On Effectiveness of Traffic Analysis Against Anonymity Networks Using Netflow

Chakravarty, Sambuddho; Polychronakis, Michalis; Portokalidis, Georgios; Barbera, Marco V.; Keromytis, Angelos D.

Low-latency anonymity preserving networks, such as Tor, are geared towards preserving anonymity of users of semi-interactive Internet applications such as web and instant messaging. In an attempt to maintain users' quality of service, such systems maintain packet inter-arrival characteristics (such as inter-packet delay). Thus, an adversary having access traffic patterns at various points of the Tor network can observer similarities in these patterns, and discover a relationship between otherwise apparently unrelated network connections. Such attacks are commonly known as Traffic Analysis attacks. In the past, various traffic analysis attacks against Tor have been explored. Most modern networking equipment have traffic monitoring subsystems built into them, e.g. Cisco's Netflow. An adversary could potentially utilize the network statistics, derived from such subsystems, to launch traffic analysis attacks. In the paper "Sampled Traffic Analysis by Internet-Exchange-Level Adversaries," Murdoch and Zielinski presented two novel contributions -- 1) a case study to show that a very small number of Internet Exchanges (IXes) intercept and could thus monitor a significant fractions of network paths from Tor nodes to various popular Internet destinations and 2) a mathematical model to classify and de-anonymize anonymous traffic. Our research complements their efforts. We focus on the possible "next-step" of the problem, viz. evaluating the feasibility and effectiveness of practical traffic analysis, using Netflow data, to determine the source of anonymous traffic. We present an active traffic analysis method that involves deliberately modulating the traffic characteristics by perturbing entering the Tor network, and observing a similar perturbation in the the traffic leaving the network. Our method relies on statistical correlation to observe such perturbations. We evaluate the accuracy of our method in both an controlled lab environment and using data gathered from a public Tor relay, serving several hundreds of Tor users. In the in-lab tests, we achieved an accuracy of 100 percent in being able to identify the source of anonymous traffic. In case of tests involving data from the public Tor relay, we achieved an overall accuracy of about 80 percent.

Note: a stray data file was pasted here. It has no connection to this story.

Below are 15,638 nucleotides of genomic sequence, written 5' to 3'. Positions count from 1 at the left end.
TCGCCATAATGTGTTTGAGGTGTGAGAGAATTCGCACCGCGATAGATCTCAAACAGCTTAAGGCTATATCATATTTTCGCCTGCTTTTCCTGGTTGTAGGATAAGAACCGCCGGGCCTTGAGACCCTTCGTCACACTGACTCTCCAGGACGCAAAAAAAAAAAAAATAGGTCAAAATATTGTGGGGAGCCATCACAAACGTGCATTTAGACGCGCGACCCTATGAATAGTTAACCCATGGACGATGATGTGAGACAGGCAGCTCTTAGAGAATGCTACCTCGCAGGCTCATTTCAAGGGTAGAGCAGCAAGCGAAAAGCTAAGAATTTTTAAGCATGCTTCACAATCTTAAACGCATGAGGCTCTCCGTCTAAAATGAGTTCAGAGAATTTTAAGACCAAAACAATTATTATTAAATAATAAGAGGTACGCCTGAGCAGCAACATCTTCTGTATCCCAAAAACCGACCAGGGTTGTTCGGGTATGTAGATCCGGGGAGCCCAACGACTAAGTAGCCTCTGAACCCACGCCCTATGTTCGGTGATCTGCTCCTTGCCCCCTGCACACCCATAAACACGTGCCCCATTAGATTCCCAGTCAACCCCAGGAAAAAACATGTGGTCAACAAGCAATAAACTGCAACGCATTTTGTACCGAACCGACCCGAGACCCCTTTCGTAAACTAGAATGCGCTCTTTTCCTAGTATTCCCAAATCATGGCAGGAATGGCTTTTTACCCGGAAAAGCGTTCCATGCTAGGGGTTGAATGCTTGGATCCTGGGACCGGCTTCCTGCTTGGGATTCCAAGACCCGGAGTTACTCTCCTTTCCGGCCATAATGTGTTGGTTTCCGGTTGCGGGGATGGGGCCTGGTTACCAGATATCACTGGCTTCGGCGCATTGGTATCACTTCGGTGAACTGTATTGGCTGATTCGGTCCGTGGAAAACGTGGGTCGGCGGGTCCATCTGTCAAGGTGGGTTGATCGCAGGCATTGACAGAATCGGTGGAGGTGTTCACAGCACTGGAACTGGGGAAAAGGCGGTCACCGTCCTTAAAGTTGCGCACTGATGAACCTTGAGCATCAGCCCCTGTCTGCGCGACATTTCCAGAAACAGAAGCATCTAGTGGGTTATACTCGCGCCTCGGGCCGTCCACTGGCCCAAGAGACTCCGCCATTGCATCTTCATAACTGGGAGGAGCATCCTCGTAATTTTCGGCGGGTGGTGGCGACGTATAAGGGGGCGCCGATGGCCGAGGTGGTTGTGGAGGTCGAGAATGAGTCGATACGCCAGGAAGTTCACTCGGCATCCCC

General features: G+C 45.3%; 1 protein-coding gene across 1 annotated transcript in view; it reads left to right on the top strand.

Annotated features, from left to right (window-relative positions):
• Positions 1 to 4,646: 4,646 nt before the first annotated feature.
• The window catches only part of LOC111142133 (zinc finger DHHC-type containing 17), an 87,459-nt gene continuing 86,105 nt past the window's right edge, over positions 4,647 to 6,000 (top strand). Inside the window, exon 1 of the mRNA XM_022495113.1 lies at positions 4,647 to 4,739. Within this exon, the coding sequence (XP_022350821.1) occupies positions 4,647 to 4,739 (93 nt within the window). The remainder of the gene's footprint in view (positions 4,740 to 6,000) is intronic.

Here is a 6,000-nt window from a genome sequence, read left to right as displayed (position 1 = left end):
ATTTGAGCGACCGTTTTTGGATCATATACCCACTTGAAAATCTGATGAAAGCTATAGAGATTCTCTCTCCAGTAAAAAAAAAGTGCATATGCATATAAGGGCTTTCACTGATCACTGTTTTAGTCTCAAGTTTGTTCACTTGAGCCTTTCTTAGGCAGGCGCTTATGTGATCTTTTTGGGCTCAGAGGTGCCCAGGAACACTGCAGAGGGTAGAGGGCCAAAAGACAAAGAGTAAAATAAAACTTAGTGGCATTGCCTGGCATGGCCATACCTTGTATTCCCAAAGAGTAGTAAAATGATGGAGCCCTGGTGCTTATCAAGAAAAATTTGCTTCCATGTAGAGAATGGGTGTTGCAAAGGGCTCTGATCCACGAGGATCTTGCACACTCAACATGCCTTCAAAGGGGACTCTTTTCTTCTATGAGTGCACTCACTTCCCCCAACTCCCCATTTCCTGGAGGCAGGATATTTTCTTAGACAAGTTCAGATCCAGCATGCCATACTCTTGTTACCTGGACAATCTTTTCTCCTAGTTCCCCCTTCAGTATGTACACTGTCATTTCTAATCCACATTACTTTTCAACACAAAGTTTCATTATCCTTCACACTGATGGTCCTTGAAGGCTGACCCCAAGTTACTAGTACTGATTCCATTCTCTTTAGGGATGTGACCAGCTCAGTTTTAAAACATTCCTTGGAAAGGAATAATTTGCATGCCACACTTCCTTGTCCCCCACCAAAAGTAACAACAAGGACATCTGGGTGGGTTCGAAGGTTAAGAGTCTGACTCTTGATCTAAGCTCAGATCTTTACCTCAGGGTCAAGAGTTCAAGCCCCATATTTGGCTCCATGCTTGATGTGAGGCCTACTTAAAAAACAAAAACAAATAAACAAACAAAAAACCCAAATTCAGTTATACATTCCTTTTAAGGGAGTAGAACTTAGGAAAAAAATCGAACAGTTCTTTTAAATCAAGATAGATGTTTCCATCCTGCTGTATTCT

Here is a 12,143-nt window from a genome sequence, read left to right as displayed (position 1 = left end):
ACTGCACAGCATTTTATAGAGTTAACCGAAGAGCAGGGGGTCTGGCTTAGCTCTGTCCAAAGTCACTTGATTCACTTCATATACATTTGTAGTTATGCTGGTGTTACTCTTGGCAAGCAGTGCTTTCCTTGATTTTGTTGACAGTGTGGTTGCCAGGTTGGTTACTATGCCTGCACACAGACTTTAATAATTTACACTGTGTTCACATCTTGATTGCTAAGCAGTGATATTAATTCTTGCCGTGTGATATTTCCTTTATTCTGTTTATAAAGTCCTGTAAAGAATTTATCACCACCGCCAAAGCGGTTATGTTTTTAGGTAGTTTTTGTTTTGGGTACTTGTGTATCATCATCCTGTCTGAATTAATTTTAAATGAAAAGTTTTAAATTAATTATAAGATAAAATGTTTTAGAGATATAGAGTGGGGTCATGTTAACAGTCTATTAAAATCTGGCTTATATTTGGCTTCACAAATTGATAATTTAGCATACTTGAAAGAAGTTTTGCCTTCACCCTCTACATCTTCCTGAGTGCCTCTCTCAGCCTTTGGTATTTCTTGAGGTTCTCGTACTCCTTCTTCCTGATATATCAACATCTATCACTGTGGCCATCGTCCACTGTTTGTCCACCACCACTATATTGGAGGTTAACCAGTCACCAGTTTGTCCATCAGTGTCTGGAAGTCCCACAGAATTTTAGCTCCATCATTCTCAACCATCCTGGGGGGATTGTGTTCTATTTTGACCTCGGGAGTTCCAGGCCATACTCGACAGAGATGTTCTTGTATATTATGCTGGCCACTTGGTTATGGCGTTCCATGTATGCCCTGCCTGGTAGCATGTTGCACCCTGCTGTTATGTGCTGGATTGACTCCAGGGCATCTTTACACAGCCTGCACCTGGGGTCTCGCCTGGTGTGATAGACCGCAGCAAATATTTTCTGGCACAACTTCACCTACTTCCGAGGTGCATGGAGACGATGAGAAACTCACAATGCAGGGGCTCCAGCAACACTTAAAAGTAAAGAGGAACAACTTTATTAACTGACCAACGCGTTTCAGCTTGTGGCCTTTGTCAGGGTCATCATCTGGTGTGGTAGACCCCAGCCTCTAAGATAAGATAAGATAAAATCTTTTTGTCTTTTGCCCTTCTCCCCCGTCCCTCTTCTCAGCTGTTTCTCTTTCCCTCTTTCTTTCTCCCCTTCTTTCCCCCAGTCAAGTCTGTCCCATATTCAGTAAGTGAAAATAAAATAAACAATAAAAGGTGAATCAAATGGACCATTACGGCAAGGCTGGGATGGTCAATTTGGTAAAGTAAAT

More About This Work

Academic Units
Computer Science
Department of Computer Science, Columbia University
Columbia University Computer Science Technical Reports, CUCS-019-13
Published Here
September 23, 2013